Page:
Working conditions, on the other hand, are usually excellent. Most casinos don’t allow smoking and usually offer a clean environment for casino dealers to work in. Some casinos even provide free employee dining rooms. You may also be entitled to various benefits including retirement programs, health insurance plans and flexible time off.
According to payscale, the average starting salary of a croupier is £15,000 - £17,000, depending on your region. If you are in the center of London, your wage can be up to £20,000. You can also earn double the amount of your annual salary in tips alone while working at the casino. Luckily, laws changed in recent years which now allow card dealers to accept generous tips from their customers.
2. Get the Qualifications
What’s great about becoming a casino dealer is that you aren’t required to complete a lengthy course. Some companies offer in-house training, although most card dealers complete a croupier course which normally runs for up to eight weeks.
Blackjack is one of the easiest games to learn, and students typically complete their training in two weeks or less. Roulette is more complicated and it usually takes a student up to four weeks to complete the training. Texas Hold'Em Poker is very popular with the full course taking up to five weeks to complete.
The cost of the course depends on each school but can cost up to £2,700. Before choosing your specified school, it’s best to talk to current croupiers about their recommendations. To enter the course, you need to be 18 or over, have GCSEs at grades A – C in English and Math, and have a clean criminal record.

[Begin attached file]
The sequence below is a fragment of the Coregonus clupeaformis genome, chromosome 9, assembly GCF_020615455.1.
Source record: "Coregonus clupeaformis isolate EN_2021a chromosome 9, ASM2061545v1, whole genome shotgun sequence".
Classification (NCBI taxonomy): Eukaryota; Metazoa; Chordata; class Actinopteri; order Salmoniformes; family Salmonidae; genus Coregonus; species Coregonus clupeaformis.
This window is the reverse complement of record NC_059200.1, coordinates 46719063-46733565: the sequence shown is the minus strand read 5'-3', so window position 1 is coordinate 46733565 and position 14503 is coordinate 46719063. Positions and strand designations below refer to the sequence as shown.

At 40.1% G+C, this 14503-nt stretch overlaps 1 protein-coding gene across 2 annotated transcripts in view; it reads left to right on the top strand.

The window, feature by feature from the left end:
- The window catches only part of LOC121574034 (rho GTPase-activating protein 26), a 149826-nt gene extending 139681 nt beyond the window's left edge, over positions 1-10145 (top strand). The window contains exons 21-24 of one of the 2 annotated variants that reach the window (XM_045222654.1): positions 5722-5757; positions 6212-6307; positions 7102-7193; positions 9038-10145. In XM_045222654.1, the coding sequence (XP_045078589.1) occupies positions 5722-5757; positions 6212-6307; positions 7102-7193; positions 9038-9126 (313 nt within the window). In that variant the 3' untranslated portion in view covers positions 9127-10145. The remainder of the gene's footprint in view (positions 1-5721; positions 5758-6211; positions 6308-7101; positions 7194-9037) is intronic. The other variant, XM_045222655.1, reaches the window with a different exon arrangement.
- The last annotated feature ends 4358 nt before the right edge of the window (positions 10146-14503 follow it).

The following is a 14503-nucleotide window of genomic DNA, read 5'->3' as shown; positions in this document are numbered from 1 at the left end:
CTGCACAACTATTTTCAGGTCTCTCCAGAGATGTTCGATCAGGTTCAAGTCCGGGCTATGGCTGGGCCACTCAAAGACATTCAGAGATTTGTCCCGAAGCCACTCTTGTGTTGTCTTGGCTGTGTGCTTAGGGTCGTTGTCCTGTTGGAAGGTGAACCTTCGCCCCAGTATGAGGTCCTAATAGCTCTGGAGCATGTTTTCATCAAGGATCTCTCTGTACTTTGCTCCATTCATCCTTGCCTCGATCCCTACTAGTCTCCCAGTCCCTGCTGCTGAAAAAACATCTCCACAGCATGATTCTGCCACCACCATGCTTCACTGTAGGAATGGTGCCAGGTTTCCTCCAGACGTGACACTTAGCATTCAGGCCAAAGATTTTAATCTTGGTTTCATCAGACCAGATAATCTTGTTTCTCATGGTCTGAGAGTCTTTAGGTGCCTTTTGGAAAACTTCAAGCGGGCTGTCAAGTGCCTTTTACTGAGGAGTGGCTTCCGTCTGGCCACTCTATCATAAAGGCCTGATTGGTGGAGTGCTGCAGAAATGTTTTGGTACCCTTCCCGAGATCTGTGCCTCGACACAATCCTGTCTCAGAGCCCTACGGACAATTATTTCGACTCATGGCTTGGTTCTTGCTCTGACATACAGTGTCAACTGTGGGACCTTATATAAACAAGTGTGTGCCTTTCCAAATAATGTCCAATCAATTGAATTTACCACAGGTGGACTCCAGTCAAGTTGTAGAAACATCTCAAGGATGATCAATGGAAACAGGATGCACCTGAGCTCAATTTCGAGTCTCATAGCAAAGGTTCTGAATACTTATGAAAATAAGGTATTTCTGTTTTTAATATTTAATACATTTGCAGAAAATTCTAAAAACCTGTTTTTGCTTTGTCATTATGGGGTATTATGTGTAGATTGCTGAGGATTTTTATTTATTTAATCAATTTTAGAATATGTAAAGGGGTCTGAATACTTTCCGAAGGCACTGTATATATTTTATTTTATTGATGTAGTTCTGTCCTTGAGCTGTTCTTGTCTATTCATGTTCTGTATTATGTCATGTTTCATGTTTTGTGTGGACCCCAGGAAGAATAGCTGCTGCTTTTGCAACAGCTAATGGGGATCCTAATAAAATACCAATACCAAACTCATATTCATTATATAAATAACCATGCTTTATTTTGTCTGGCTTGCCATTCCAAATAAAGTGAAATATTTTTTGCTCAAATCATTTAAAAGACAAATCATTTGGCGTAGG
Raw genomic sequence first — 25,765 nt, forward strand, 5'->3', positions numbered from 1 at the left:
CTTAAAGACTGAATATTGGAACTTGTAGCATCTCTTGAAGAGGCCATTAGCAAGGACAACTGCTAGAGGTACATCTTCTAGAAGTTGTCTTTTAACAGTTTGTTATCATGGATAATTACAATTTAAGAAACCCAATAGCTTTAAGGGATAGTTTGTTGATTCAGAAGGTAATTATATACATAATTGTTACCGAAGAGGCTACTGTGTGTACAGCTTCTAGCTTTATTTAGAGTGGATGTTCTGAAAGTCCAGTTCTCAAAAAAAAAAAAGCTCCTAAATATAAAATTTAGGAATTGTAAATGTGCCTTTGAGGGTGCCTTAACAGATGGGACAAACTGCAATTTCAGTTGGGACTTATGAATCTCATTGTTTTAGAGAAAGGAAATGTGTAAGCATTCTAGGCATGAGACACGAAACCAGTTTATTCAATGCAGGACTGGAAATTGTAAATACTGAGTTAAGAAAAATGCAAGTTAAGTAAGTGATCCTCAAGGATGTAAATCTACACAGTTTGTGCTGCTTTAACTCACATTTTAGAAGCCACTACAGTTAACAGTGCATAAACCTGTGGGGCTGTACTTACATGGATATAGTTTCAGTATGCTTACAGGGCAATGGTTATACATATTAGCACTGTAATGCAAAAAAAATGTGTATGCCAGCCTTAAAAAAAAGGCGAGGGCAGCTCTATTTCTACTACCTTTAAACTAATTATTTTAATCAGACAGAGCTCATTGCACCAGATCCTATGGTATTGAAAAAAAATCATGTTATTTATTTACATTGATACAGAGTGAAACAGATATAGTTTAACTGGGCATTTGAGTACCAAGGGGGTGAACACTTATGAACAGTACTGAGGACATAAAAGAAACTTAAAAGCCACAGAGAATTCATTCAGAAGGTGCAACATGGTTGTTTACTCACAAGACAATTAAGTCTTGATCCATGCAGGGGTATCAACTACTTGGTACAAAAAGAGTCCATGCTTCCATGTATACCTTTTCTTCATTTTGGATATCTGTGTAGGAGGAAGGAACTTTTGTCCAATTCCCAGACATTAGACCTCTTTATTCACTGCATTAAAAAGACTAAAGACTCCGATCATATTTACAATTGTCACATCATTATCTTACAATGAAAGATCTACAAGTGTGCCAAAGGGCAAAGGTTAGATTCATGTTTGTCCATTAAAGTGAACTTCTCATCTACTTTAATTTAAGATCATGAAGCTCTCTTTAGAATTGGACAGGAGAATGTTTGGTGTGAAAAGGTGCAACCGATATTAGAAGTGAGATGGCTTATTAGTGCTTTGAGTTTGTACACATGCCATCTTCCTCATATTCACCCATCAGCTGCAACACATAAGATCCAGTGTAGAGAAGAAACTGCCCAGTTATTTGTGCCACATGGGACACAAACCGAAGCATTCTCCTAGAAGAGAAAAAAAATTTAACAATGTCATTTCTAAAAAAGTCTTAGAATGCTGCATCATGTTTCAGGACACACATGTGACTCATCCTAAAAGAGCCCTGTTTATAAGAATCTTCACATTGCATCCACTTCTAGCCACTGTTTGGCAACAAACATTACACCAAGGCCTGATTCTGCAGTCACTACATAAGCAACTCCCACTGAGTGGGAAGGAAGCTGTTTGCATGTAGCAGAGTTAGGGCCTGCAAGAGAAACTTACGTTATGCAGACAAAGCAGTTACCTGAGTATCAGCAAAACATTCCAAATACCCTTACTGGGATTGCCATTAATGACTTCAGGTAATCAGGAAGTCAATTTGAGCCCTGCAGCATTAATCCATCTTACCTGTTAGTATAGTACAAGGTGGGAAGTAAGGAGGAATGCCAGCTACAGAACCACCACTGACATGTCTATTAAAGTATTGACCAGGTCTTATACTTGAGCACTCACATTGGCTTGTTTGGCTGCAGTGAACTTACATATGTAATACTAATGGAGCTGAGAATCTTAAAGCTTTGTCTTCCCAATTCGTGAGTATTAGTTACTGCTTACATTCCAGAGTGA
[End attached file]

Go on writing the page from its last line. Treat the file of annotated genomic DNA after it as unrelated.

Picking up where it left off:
3. Land Your First Job
Certain schools like guarantee finding you a job offer at one of their partners after completing your course. Alternatively, Indeed, have a number of job listings; you can also filter by your area on the website. Make sure you accompany your application with a well-written CV and cover letter to ensure you are ranking above the rest of your competition. Usually, after having a face to face interview, the casino will ask you to partake in a live mock test, where you will be required to handle the table and impress your potential employers with your skills.
4. Develop Your Career
By continuously improving your skills, having a good work ethic and a good track record you could advance to being a supervisor within two years. Eventually, you could become a pit boss, then a manager and earn more than £40,000.
Once you become more experienced as a casino dealer, you can work for online casinos as a games inspector, monitoring the performance of the automated dealer bots, ensuring that the flow of cards is natural and fits within casino standards. Additionally, inspectors can issue a casino bonus to players, to encourage them to continue playing.
If you are dreaming of becoming a casino dealer and working in this exciting and vigorous industry, you can start preparing for it today. Join a gaming program or find a casino that can offer you the training you need, and you are good to go!
Do you think this is the perfect career path for you? Let me know in the comments section below…